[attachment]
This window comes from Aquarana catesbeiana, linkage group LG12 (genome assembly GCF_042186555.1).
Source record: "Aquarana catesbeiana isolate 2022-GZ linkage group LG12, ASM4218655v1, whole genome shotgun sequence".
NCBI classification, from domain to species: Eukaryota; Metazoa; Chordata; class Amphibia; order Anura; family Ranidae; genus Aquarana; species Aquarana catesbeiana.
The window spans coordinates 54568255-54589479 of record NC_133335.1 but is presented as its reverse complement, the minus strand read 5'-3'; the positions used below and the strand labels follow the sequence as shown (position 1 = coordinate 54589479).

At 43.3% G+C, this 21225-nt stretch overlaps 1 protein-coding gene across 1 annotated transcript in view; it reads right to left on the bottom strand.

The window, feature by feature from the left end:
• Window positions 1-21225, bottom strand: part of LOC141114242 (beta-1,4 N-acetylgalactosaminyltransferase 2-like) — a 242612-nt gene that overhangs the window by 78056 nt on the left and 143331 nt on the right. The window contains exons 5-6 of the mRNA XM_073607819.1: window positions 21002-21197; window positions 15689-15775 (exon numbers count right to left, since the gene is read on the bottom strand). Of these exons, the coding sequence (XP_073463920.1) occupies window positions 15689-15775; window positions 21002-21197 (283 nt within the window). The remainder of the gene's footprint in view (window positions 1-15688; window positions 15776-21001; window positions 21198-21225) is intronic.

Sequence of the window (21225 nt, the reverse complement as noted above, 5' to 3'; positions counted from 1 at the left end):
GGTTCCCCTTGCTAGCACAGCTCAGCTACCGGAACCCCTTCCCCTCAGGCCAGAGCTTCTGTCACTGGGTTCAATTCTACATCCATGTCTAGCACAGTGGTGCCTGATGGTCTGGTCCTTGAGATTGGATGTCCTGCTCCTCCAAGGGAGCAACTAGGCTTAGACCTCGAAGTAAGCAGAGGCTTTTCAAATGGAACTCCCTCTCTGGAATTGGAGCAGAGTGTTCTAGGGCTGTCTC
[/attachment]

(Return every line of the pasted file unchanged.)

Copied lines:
This window comes from Aquarana catesbeiana, linkage group LG12 (genome assembly GCF_042186555.1).
Source record: "Aquarana catesbeiana isolate 2022-GZ linkage group LG12, ASM4218655v1, whole genome shotgun sequence".
NCBI classification, from domain to species: Eukaryota; Metazoa; Chordata; class Amphibia; order Anura; family Ranidae; genus Aquarana; species Aquarana catesbeiana.
The window spans coordinates 54568255-54589479 of record NC_133335.1 but is presented as its reverse complement, the minus strand read 5'-3'; the positions used below and the strand labels follow the sequence as shown (position 1 = coordinate 54589479).

At 43.3% G+C, this 21225-nt stretch overlaps 1 protein-coding gene across 1 annotated transcript in view; it reads right to left on the bottom strand.

The window, feature by feature from the left end:
• Window positions 1-21225, bottom strand: part of LOC141114242 (beta-1,4 N-acetylgalactosaminyltransferase 2-like) — a 242612-nt gene that overhangs the window by 78056 nt on the left and 143331 nt on the right. The window contains exons 5-6 of the mRNA XM_073607819.1: window positions 21002-21197; window positions 15689-15775 (exon numbers count right to left, since the gene is read on the bottom strand). Of these exons, the coding sequence (XP_073463920.1) occupies window positions 15689-15775; window positions 21002-21197 (283 nt within the window). The remainder of the gene's footprint in view (window positions 1-15688; window positions 15776-21001; window positions 21198-21225) is intronic.

Sequence of the window (21225 nt, the reverse complement as noted above, 5' to 3'; positions counted from 1 at the left end):
GGTTCCCCTTGCTAGCACAGCTCAGCTACCGGAACCCCTTCCCCTCAGGCCAGAGCTTCTGTCACTGGGTTCAATTCTACATCCATGTCTAGCACAGTGGTGCCTGATGGTCTGGTCCTTGAGATTGGATGTCCTGCTCCTCCAAGGGAGCAACTAGGCTTAGACCTCGAAGTAAGCAGAGGCTTTTCAAATGGAACTCCCTCTCTGGAATTGGAGCAGAGTGTTCTAGGGCTGTCTC